Of Fathers and Sons

Boghos Mooradian, Tom's Father
Boghos Mooradian, Tom’s Father

In the Armenian family, the father stands as tall as Mt. Ararat.

It is he, the father, who provides for the family, has the wisdom and the knowledge of the ages. It is he who you turn to for advice and help and consult before making life-changing decisions.

And it was my father, when I turned 18, who I approached and consulted before making the final decision to join a group of 150 other Armenian Americans two years after World War II had ended to “repatriate”. They made up the first caravan from America to resettle in the Armenia Republic in the Soviet Union.

Though my father did not encourage me to go, he did not place any obstacles before me. His voice and words resonate to this day on his sentiments, “You are now 18. You are now a man and it is your decision, and only yours, to make. However you decide, you will have my support. You, moreover, and only you will have to live by that decision the rest of your life. Whatever you decide to do, you will remain my son. Nothing can or will change that.”

Father believed that the life experiences would provide me with a better understanding of the world and the people who inhabit it. But the world I was heading to was hostile toward the West, especially those born in the United States. It was a world that Winston Churchill said was veiled behind “An Iron Curtain” and what President Reagan would later remark was “An Evil Empire.”

Following the release of The Repatriate – Love Basketball and the KGB one of the common questions raised has been “After your return, did your father and you ever sit down and discuss your experiences in the Soviet Union?”

Many are surprised by my answer.

In short, it was several years after my return and not until my father laid upon his deathbed that the subject surfaced. And it was he – not I – who brought up the topic.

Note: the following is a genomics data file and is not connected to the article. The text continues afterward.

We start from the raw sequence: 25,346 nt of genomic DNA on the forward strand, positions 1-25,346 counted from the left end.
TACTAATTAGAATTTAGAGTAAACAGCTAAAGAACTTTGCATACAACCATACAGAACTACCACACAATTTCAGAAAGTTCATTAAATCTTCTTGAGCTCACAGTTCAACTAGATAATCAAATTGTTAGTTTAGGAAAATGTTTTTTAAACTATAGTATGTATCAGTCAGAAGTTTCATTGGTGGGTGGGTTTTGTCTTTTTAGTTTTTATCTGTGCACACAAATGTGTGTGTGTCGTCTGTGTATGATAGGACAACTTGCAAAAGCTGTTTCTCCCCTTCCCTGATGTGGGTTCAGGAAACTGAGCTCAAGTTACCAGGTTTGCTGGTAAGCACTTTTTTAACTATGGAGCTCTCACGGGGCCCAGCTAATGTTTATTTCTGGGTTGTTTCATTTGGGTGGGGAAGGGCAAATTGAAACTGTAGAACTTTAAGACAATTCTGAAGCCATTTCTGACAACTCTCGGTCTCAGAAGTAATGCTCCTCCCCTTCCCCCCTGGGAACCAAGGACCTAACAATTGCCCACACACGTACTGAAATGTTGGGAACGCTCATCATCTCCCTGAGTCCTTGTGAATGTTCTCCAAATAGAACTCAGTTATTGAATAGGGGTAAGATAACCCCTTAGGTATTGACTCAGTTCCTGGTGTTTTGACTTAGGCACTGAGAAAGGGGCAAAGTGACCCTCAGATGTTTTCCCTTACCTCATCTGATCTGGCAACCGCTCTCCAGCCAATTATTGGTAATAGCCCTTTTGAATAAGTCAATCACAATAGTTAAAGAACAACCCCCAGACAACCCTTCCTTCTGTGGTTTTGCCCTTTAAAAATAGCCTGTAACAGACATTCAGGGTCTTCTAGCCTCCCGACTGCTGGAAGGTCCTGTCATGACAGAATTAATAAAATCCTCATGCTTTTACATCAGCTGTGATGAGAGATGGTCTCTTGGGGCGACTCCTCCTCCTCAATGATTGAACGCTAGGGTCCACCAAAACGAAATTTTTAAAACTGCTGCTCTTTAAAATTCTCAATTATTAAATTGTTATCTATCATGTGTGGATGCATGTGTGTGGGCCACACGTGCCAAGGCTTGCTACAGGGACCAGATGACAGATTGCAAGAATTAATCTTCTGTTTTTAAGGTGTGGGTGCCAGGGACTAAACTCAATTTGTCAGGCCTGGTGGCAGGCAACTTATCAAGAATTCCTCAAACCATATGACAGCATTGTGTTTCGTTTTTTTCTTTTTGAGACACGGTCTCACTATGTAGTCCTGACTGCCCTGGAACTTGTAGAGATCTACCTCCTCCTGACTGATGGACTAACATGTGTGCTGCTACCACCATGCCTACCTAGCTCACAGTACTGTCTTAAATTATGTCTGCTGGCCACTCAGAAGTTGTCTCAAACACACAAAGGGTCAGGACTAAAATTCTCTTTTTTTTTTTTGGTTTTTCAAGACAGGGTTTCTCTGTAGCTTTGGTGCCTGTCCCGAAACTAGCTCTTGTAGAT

Rushed to his bedside during those final minutes of his life, I sat there in silence and only could speculate upon what his final thoughts were. He was a true Marxist. He did not believe in a spiritual life. He had made his peace with my sister and brothers and asked them to leave the room as soon as I entered. The discussion was a painful one for him, I realized. He wanted to apology for the unhappiness and the pain he believed he had caused me. He said he had heard from his Soviet friends and others of the hostility, the hardships, and the trauma the repatriates suffered and he was sorry that my young life had to witness that tragedy. Before he died he asked forgiveness.

I reminded him that it was my decision, not his, to go to Armenia. True, I said, I have regretted many things in my lifetime and have oft wondered what and who I would have become if I stayed in the United States, but my life has been filled with many friends, on both sides of the so-called Iron Curtain. “Someday,” I said, “I hope to write of my Soviet experiences.”

He nodded and said that I had an obligation to do so. His final words were that he was proud of me and he would like to sleep. And then his eyes closed for the last time.


bookTom Mooradian was one of 151 Americans who traveled to Soviet Armenia to repatriate during the 1940’s. Thought to be a spy by the KGB, Tom miraculously survived 13 years behind the Iron Curtain winning the hearts of the Soviets through his basketball prowess.  Filled with political drama, romance, and intrigue, Tom’s autobiography, The Repatriate reads like a novel, and will have you guessing how Tom managed to return to America alive.
The Second Edition is now available on Kindle and in Paperback!




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